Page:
Saturday, February 4, 2012

US Senate seeks to shut Iran out of global banking system

US Senate's latest anti-Iran bill aims to press the Society for Worldwide Interbank Financial Telecommunication (SWIFT) to shut out the Iranian Central Bank and financial institutions from the system.

Source: Press TV

US Senate's latest package of sanctions against Iran seeks to eject the Iranian financial sector form a global banking system used to transfer money between banks across the world.

On Thursday, Senate's Banking Committee passed a bipartisan bill that targets Tehran's energy and telecommunications sectors.

If passed into law, the bill will require the White House to press the Society for Worldwide Interbank Financial Telecommunication (SWIFT) to shut out the Iranian Central Bank and financial institutions from the system.

The motion would authorize the US Treasury to impose sanction against SWIFT and its affiliated financial institutions, unless the Belgium-based body excludes Iranian banks.

In response, SWIFT has announced that it will comply with any future sanction laws.

The new bill would also give the US legal authority to sanction foreign companies that buy oil from the National Iranian Oil Company (NIOC), have oil shipped by the National Iranian Tanker Company (NITC), or supply Iran with telecommunications equipment.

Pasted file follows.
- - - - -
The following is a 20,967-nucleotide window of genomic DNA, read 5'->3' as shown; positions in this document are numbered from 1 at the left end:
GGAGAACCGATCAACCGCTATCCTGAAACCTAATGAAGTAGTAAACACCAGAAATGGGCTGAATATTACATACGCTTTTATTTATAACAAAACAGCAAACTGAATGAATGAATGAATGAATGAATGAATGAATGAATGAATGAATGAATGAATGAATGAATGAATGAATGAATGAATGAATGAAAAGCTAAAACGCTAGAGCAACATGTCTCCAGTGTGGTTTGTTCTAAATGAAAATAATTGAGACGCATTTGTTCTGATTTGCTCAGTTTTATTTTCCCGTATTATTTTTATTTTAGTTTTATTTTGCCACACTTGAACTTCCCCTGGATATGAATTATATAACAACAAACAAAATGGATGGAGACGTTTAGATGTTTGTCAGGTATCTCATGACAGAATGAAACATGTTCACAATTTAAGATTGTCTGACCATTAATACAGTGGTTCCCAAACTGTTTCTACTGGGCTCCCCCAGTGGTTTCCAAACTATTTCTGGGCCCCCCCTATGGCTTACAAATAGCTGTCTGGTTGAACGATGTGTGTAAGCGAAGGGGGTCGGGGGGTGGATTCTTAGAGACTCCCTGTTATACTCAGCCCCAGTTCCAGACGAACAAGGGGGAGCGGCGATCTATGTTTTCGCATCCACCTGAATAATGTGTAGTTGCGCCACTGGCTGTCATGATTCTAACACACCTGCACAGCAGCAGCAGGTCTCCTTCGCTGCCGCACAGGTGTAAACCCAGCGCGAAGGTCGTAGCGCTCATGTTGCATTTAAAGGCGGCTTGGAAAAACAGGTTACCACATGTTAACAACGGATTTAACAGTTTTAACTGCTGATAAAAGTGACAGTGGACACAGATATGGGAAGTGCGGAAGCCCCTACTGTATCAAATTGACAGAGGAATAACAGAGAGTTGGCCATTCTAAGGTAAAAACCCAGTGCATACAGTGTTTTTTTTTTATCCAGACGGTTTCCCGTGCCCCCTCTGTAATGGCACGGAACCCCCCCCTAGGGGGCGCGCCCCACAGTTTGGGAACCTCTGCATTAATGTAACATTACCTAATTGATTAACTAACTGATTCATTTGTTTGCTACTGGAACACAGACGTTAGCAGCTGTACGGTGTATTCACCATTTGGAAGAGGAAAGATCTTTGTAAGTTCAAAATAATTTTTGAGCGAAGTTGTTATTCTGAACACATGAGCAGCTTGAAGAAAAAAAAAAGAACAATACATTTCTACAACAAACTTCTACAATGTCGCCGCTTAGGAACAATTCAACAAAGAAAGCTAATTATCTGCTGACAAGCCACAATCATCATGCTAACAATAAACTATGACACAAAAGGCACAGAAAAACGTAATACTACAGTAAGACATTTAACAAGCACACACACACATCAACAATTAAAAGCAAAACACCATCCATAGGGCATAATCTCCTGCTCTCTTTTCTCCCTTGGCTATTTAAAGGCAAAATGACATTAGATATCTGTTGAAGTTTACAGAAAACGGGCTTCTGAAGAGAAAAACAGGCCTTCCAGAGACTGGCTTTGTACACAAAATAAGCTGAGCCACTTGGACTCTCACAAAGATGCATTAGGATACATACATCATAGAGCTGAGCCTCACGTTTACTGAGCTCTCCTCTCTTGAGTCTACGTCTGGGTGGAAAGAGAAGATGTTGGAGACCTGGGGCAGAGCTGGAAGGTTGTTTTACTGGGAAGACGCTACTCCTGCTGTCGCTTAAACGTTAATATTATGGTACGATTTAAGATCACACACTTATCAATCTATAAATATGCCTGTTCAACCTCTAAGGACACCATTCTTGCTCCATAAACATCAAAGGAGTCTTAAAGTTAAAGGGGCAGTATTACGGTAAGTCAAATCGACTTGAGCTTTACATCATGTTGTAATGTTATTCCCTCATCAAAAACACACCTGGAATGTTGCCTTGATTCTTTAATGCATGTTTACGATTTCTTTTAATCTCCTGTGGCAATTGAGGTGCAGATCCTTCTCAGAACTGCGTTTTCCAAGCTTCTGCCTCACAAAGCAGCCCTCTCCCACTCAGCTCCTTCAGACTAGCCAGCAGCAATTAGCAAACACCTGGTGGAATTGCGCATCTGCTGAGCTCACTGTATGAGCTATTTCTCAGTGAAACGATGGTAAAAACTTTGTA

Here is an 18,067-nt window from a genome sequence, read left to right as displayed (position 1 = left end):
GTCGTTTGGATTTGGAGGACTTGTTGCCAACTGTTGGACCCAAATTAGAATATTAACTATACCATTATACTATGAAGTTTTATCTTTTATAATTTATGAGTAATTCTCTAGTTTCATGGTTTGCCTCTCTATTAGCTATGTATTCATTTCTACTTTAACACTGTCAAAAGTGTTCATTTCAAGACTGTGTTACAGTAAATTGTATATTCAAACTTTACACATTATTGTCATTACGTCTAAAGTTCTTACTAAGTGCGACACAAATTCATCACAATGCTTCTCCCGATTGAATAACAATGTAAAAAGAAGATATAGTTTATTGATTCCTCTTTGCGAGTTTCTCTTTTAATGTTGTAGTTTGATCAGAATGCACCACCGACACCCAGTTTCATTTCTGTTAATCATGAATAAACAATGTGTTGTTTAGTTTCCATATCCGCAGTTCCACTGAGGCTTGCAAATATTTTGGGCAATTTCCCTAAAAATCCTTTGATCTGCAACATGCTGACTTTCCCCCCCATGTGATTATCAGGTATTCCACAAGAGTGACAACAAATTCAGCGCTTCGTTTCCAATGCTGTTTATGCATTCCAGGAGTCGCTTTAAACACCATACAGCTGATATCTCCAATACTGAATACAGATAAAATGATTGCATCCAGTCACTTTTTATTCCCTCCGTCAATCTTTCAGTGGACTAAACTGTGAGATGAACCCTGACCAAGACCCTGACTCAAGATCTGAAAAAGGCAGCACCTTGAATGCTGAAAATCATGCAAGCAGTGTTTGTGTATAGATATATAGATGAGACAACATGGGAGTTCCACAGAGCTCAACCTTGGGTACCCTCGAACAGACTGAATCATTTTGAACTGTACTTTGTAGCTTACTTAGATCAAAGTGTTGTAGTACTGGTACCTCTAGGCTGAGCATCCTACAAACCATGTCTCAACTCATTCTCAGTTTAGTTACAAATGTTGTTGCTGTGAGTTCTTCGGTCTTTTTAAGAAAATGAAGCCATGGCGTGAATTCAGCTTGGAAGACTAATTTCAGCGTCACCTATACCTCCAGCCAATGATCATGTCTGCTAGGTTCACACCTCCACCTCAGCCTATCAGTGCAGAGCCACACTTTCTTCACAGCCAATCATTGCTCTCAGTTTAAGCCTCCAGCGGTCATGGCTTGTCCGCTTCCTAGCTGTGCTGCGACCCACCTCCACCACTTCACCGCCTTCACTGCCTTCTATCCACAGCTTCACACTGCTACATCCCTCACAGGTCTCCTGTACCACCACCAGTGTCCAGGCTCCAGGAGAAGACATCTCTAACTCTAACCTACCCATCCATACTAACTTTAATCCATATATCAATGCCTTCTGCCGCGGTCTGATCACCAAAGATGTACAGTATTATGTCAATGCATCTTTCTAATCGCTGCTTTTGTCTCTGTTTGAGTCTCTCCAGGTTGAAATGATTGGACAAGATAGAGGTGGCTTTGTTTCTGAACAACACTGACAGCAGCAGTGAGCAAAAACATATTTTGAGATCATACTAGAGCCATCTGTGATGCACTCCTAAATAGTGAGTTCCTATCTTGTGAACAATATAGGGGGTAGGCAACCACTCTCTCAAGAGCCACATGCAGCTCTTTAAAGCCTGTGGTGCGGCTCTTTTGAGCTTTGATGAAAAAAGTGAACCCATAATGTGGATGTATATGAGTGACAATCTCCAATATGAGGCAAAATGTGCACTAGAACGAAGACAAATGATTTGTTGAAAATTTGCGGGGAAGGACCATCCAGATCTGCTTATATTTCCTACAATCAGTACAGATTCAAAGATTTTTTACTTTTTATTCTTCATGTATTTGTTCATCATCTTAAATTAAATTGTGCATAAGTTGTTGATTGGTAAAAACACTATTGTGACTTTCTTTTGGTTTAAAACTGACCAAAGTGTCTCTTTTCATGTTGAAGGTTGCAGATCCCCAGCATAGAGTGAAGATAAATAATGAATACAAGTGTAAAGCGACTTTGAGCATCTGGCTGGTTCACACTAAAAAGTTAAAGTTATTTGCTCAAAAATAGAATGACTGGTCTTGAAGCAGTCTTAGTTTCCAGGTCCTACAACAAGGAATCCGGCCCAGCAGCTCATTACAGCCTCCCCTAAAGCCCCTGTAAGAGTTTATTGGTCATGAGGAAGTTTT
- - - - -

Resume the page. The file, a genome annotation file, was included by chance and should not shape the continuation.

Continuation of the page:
In addition, the new legislation would penalize US companies that conduct business with Iran through their foreign subsidiaries or participate in uranium mining joint ventures with Iran in other parts of the world.

It would also require companies listed on US stock exchanges to disclose all their Iran-related activities to the Securities and Exchange Commission.

This is the first time that the domain of a sanction bill extends to foreign subsidiaries of US companies while the current sanctions laws are only applicable to US firms.

The US, Israel, and their allies accuse Iran of pursuing a military nuclear program and have used this allegation as a pretext to convince the United Nations Security Council to impose four rounds of sanctions on Iran.

On December 31, 2011, US President Barack Obama signed into law new sanctions on Iran, seeking to penalize countries importing Iran's oil or conducting transactions with the Central Bank of Iran.

Moreover, on January 23, during a meeting in Brussels, European Union foreign ministers reached an agreement to ban oil imports from Iran, freeze the assets of the Central Bank of Iran across the EU, and ban sales of grains, diamonds, gold, and other precious metals to the country.

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